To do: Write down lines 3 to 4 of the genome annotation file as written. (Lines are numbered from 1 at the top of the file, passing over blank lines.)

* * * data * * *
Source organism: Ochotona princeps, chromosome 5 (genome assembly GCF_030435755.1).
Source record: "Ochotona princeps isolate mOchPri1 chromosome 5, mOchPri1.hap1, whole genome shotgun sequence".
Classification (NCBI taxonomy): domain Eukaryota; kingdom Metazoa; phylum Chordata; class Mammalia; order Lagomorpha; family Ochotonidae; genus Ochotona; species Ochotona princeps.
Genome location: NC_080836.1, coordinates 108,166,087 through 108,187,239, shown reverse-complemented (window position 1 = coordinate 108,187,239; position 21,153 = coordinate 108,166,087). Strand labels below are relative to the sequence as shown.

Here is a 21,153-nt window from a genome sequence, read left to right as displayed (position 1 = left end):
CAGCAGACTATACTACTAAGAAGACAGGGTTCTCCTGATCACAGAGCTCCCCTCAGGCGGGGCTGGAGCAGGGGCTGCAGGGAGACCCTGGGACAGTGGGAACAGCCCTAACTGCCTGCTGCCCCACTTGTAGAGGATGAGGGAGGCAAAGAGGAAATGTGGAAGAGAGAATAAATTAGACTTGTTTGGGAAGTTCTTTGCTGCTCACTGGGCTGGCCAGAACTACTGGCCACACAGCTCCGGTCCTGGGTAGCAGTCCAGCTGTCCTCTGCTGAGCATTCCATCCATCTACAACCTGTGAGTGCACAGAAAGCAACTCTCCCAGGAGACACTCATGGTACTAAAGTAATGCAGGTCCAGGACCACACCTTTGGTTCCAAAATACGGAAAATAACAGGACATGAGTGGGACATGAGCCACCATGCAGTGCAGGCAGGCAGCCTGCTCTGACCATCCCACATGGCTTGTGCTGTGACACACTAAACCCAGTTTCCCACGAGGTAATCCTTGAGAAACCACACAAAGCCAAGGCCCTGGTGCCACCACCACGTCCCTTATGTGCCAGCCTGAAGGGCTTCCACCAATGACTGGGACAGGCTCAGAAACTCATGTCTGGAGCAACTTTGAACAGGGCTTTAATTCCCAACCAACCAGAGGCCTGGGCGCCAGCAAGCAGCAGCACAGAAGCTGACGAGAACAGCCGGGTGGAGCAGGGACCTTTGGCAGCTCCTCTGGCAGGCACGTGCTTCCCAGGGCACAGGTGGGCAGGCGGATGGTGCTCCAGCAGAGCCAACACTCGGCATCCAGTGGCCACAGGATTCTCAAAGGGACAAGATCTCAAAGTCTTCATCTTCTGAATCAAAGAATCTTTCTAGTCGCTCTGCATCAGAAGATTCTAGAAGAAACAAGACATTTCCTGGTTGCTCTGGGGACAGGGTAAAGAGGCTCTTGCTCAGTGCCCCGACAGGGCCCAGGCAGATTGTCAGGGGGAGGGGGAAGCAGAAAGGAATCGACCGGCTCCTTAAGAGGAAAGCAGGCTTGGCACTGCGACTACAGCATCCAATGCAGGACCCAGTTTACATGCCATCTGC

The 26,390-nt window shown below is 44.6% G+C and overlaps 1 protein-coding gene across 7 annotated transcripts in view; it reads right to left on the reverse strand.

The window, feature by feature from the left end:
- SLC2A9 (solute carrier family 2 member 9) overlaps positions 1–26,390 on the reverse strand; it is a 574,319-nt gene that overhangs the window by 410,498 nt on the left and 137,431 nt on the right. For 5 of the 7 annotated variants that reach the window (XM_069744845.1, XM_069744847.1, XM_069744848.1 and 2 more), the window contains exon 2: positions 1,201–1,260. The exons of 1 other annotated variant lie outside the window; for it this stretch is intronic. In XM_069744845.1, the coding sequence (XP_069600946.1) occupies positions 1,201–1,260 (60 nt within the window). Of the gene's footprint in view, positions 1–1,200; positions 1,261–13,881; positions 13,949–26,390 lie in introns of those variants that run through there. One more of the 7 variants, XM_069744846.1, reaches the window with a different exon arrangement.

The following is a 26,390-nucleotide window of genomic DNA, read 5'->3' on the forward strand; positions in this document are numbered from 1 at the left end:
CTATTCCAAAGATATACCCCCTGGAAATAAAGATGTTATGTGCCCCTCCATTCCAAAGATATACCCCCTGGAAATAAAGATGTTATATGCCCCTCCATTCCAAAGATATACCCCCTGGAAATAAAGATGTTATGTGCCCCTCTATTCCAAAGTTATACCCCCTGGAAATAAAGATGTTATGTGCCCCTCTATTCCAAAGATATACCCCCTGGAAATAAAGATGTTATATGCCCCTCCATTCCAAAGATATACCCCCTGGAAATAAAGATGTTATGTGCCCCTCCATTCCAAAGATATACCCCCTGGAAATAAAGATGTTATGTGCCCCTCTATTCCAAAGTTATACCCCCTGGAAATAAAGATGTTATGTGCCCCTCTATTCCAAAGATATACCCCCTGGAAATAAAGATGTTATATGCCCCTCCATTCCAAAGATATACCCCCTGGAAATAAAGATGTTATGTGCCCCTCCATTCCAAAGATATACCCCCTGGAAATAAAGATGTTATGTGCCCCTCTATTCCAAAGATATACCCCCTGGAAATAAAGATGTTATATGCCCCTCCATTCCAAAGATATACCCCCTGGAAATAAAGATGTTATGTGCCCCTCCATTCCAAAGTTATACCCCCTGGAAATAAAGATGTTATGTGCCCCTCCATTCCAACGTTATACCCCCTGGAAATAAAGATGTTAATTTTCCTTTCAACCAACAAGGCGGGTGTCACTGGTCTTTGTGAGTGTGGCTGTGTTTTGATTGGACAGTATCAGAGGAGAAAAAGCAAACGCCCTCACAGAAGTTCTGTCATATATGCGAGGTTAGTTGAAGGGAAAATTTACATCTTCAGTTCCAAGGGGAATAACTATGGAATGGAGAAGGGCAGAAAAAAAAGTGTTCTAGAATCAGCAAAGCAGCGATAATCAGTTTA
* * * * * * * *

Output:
Classification (NCBI taxonomy): domain Eukaryota; kingdom Metazoa; phylum Chordata; class Mammalia; order Lagomorpha; family Ochotonidae; genus Ochotona; species Ochotona princeps.
Genome location: NC_080836.1, coordinates 108,166,087 through 108,187,239, shown reverse-complemented (window position 1 = coordinate 108,187,239; position 21,153 = coordinate 108,166,087). Strand labels below are relative to the sequence as shown.